I was wondering if this is required since when I use this method, the file is being read from the classpath. Does "not closing" it lead to a memory leak.

How can I test for such memory leaks?

3 Answers 3


You are assuming that Class.getResourceAsStream() will always return a stream that points to a file inside your class' JAR file. This is incorrect. Your classpath may also contains folders, in which case Class.getResourceAsStream() will return a FileInputStream. Some other class loaders might also return other type of resources, such as remote files (in the case of a URLClassLoader).

Even in the case of a JAR file, it is possible that the implementation maintain, by whatever mean, a persistant view inside the JAR file to the compressed bytes of the file you are accessing. Maybe it is holding upon a memory mapped ByteBuffer...

Why take the chance? You should always close streams (and any other Closeable, actually), no matter how they were given to you.

Note that since Java 7, the preferred method to handle closing any resource is definitely the try-with-resources construct. It correctly handles several corner cases that are very hard to manage in hand written code, and yet it is almost as easy to write for you as if you had simply forgot about closing the resource. For example, you may use code like this:

    try (InputStream in = Class.getResourceAsStream("someresource.txt")) {
        // Use the stream as you need to...

    // Then forget about it... and yet, it has been closed properly.

As for detecting leaks, the best strategy is to obtain a memory dump at the time the VM is shut down, then analyze it with some tool. Two popular tools are VisualVM and Eclipse mat.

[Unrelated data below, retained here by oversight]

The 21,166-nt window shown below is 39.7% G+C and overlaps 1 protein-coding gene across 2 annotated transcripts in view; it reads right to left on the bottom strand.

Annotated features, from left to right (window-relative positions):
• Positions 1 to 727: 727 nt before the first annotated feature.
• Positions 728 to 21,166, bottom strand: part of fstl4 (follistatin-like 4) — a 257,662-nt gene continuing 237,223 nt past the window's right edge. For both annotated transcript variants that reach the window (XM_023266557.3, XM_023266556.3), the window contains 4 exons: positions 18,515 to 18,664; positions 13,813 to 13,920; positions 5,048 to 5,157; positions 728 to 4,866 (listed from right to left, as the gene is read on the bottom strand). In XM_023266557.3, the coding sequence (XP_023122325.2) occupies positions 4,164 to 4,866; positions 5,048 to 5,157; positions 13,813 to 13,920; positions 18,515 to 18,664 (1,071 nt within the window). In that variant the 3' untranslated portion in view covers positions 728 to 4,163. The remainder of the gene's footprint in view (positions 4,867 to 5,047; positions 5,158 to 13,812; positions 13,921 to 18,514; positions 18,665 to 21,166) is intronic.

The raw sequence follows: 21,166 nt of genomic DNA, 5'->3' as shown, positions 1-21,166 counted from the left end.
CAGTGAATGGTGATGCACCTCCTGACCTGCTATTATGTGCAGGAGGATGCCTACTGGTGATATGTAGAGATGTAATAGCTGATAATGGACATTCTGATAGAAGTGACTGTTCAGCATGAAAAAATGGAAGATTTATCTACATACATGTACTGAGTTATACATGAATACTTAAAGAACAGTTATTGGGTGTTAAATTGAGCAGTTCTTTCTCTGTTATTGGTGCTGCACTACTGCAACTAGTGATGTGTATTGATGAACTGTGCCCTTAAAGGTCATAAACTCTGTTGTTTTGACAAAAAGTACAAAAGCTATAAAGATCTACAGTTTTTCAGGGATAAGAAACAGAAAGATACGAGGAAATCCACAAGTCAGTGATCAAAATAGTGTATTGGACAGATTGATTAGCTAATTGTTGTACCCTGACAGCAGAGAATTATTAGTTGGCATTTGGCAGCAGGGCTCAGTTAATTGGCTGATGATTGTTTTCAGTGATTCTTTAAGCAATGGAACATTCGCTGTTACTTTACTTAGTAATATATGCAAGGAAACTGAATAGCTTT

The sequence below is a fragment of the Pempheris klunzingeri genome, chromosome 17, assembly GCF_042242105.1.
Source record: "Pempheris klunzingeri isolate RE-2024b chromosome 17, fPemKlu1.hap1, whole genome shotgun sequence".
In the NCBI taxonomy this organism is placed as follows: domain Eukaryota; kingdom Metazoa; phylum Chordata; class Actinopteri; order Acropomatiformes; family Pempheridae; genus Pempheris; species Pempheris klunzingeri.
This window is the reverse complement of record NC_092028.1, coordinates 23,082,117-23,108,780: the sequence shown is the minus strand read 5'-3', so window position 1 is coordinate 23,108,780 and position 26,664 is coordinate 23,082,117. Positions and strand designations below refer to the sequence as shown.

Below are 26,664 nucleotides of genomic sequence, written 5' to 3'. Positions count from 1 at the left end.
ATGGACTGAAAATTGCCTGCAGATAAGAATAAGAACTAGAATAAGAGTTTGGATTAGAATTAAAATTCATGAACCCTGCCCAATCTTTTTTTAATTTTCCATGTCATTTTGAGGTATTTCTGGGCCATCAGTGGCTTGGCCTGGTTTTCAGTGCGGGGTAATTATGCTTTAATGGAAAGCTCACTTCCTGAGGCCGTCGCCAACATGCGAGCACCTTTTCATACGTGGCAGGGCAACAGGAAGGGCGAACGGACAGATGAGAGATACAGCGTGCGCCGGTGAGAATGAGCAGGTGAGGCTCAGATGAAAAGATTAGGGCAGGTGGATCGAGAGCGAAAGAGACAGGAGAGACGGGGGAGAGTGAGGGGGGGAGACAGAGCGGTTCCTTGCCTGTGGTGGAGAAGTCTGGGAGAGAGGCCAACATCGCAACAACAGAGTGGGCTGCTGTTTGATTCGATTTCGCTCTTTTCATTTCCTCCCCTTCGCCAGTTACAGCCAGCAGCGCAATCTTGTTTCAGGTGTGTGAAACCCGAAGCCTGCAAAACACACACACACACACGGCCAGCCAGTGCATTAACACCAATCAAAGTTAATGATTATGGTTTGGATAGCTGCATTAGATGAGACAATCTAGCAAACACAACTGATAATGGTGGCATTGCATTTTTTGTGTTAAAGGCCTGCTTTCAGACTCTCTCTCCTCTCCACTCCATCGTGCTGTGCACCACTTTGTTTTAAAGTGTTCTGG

As a rule of thumb you should close all streams (and ay other types that provide close functionality). It can lead ro resource leaks (memory is one type of resource).

Although there is automatic garbage collection that reclaims memory eventually when an object is no longer referred to, it might still hold native resources that might not be released. Also, if some other long-lived object (e.g. the classloader) keeps a hold on the resource, it will not be claimed by the garbage collector.

If your program is short lived, or f you only open a small number of resources, you might not run into problems, but resource leaks are hard to detect in long-running applications.


The type returned is an inputstream so, regardless the concrete implementation (which could change from version to version), you have a close() method that imho should be called.

No matter if that method is actually doing something useful with the current version.

Your Answer

By clicking “Post Your Answer”, you agree to our terms of service, privacy policy and cookie policy

Not the answer you're looking for? Browse other questions tagged or ask your own question.